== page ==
There are times when being a foreign correspondent is anything but the childhood dream that lured many a dime store hero into newspapering. It’s dangerous and unrelenting to work in countries where the press is under fire, only to see your dispatches shoveled deep inside the paper, cut, or spiked.
But then there are times when a foreign correspondent’s life is as romantic as we’d wish it to be. Take, for example, this dateline and lede:
ON THE ARABIAN SEA — Rear Adm. Giovanni Gumiero is going on a pirate hunt.
So begins Jeffrey Gettleman’s colorful account in today’s New York Times of an Italian navy crew charged with protecting ships in the pirate ridden waters outside the Red Sea.
The article sails into more serious waters, discussing famine, Somalia’s collapse, and international law. But oh, the digressions!
In recounting the sometimes feckless repulsing of boarding parties:
There was even a recent case, according to several security contractors, in which Filipino crew members pelted pirates with tomatoes in an attempt to stop them from scaling the hull of their ship. It did not work.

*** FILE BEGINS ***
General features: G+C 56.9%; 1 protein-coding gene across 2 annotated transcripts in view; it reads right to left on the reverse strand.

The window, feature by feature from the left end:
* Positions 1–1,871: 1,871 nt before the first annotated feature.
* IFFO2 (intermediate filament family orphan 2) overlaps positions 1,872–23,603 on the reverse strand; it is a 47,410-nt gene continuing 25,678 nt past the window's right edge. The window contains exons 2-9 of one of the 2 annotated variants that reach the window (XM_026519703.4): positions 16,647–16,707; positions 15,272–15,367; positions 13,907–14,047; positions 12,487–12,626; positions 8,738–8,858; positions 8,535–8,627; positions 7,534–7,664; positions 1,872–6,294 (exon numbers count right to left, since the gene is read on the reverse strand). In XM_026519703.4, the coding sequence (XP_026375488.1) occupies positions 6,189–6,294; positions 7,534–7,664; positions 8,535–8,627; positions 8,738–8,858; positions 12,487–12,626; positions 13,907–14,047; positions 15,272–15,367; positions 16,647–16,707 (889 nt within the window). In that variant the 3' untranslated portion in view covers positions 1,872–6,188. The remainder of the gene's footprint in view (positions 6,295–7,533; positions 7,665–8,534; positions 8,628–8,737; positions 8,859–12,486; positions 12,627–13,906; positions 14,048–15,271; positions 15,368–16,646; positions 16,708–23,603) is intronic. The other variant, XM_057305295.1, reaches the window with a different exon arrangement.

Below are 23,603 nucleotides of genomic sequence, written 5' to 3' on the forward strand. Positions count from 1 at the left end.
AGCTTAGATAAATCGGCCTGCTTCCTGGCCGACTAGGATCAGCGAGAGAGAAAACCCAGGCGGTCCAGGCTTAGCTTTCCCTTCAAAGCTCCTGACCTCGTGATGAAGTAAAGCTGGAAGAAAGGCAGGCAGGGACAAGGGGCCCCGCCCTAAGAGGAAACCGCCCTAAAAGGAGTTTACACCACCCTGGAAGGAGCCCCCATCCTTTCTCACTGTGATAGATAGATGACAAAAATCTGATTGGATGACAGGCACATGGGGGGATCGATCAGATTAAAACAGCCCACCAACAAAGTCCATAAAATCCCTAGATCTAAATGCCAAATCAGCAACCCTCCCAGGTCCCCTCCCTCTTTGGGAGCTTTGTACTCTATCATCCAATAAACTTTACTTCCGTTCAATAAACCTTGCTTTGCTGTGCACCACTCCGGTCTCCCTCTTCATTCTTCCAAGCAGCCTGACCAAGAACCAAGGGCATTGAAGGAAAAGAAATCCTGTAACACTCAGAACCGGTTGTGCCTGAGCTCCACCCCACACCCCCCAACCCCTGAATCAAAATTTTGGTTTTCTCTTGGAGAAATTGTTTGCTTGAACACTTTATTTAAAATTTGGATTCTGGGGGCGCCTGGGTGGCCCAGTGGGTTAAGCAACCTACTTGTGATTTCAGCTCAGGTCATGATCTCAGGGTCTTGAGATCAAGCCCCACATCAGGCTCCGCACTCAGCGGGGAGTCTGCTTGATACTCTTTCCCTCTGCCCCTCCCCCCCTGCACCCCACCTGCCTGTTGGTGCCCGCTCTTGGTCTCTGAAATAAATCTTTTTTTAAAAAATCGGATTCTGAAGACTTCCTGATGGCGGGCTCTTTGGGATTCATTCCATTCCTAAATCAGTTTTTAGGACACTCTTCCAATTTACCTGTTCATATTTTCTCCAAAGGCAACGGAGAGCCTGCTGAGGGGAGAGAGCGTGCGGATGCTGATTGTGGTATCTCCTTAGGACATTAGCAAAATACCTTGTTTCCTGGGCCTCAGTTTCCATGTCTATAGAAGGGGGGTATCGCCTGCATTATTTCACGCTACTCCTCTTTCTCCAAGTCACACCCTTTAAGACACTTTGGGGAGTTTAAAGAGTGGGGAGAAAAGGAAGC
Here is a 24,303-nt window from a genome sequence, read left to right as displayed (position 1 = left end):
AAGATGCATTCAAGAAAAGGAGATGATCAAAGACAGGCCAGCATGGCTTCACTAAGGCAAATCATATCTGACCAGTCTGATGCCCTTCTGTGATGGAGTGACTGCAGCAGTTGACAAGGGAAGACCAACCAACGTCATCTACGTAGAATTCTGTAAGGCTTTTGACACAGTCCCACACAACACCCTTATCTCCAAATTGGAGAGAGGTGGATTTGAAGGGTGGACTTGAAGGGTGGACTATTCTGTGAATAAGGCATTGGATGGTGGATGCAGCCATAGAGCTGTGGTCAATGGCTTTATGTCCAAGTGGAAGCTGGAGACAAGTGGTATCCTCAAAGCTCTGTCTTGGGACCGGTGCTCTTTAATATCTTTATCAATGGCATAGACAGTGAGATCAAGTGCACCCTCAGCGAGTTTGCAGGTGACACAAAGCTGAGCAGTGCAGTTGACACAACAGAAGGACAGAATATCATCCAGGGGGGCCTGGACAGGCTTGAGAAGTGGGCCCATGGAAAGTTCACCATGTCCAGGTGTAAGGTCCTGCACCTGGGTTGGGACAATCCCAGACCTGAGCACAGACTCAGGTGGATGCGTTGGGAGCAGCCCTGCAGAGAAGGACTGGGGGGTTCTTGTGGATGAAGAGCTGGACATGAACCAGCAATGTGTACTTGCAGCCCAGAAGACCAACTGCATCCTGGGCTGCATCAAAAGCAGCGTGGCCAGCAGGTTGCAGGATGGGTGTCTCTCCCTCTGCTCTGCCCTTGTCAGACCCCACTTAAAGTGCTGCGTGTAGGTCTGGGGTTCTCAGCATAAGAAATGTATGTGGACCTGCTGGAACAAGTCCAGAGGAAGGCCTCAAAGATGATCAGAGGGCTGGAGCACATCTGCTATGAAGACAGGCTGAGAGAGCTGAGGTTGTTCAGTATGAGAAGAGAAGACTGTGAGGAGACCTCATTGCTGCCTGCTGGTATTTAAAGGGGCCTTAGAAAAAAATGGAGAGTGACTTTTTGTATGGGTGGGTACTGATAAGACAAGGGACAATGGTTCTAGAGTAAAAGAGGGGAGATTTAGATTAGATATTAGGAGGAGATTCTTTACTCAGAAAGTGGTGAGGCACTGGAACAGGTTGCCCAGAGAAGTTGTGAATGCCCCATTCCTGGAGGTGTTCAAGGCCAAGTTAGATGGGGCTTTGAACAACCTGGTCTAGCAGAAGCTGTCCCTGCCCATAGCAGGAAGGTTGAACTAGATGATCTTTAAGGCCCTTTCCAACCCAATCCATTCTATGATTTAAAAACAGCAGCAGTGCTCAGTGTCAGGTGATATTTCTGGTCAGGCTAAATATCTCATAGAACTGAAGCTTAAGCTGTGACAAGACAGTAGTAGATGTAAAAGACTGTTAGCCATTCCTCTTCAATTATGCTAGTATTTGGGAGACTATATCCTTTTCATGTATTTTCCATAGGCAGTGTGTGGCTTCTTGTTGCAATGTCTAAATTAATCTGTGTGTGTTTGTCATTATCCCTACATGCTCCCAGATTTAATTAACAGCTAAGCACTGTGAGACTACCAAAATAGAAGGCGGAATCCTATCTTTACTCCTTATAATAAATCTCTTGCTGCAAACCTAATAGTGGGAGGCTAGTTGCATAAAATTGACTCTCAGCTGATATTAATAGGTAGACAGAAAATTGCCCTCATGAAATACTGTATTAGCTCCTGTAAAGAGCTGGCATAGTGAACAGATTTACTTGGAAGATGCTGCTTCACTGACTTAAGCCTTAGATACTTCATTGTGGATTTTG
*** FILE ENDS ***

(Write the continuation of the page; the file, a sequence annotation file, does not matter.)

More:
(If there was ever a case of “too good to check” that’s gotta be it.)
On the allure of open water:
The Italians said that, deep down, pirates were creatures of the sea, no matter how many navy ships were hot on their tail. “When the sea is calm, the moon is bright, the weather is good, it’s easy to see how the pirates are encouraged,” said Enrico Vignola, a lieutenant on the ship.
And on the continental repast served to shipboard “visitors” (and presumably foreign correspondents):
For visitors on board, lunchtime was the highlight. The officers summoned up from the oily bowels of the destroyer a banquet of homemade pasta, marinated eggplant sliced paper thin, prosciutto-wrapped dates and tiramisu, finished off with cool glasses of spumante.Clint Hendler is the managing editor of Mother Jones, and a former deputy editor of CJR.
It seems that when Italians hunt for pirates, they hunt in style.